WASHINGTON (DTN) -- Nearby delivery month oil futures on the New York Mercantile Exchange tumbled in afternoon trade Wednesday, sending the U.S. crude benchmark below $73 barrel (bbl) after data from the Energy Information Administration showed implied gasoline demand for the week ended July 9 failed to meet bullish expectations and diesel stocks increased above the consensus, offsetting a larger-than-expected draw from U.S. commercial crude oil inventories.
At settlement, NYMEX August RBOB futures declined 2.48 cents or 1.19% to $2.2935 gallon and NYMEX August ULSD futures plunged more than 4 cents to $2.1435 gallon. NYMEX West Texas Intermediate August futures fell $2.12 to $73.13 bbl and international Brent crude benchmark for September delivery shed 1.73 cents to $74.76 bbl.
EIA data, delayed Wednesday morning due to technical issues, showed nationwide gasoline consumption plummeted 760,000 barrels per day (bpd) or 8% during the week covering the July 4 holiday weekend, cutting through some of the optimism over fuel demand during the summer season.
Some analysts have been saying U.S. consumers with government stimulus checks and savings from months of COVID-19 restrictions could handle gas prices that are near seven-year highs, but Wednesday's data cast a shadow over that optimism. DTN Refined Fuels Data show gasoline demand was down 5.2% in the reviewed week, while distillate consumption plummeted 12%. EIA shows distillate stocks, meanwhile, rose by 3.7 million bbl from the previous week to 142.3 million bbl, compared with calls for distillate supplies to rise by 900,000 bbl. Gasoline stockpiles rose by 1 million bbl to 236.5 million bbl and now stand just 1% below the five-year average, according to the EIA.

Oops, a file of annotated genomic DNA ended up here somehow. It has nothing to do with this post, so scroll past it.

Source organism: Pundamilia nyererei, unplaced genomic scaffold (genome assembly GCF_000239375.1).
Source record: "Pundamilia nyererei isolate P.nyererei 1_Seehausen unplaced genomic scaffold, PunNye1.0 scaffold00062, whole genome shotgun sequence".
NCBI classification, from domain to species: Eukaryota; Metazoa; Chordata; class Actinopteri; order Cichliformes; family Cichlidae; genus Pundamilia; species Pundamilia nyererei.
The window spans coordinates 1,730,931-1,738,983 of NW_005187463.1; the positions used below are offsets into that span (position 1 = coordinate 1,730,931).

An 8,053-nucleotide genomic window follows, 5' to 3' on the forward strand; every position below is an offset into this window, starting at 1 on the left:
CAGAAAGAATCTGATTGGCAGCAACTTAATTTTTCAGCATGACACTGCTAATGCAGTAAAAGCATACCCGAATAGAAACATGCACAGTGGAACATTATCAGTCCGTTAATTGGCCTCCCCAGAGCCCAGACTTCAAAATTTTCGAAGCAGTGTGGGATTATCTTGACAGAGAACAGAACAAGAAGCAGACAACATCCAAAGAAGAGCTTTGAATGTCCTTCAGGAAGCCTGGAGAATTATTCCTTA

On the bullish side, commercial crude oil inventories fell by 7.9 million bbl from the previous week to 437.6 million bbl, and are now about 8% below the five-year average, EIA said. Analysts expected crude stockpiles would fall by 4 million bbl from the prior week. Oil stored at Cushing, Oklahoma, the delivery point for West Texas Intermediate contract, fell by 1.5 million bbl to 38.1 million bbl. The larger-than-expected draw came even as domestic production rose by 100,000 bpd from the previous week to 11.4 million bpd.
Markets remain on edge amid unconfirmed reports that Saudi Arabia has reached an agreement with the United Arab Emirates to ease OPEC+ production quotas until the end of the year, agreeing to raise the Abu Dhabi production baseline to 2018 levels. Disagreement between the two Gulf OPEC allies over production quotas have blocked OPEC+ alliance to release an additional 400,000 bpd of crude oil supplies a month through the end of the year after Abu Dhabi requested a review of its production baseline. Wire services report that UAE has been considering increasing production outside of the OPEC+.
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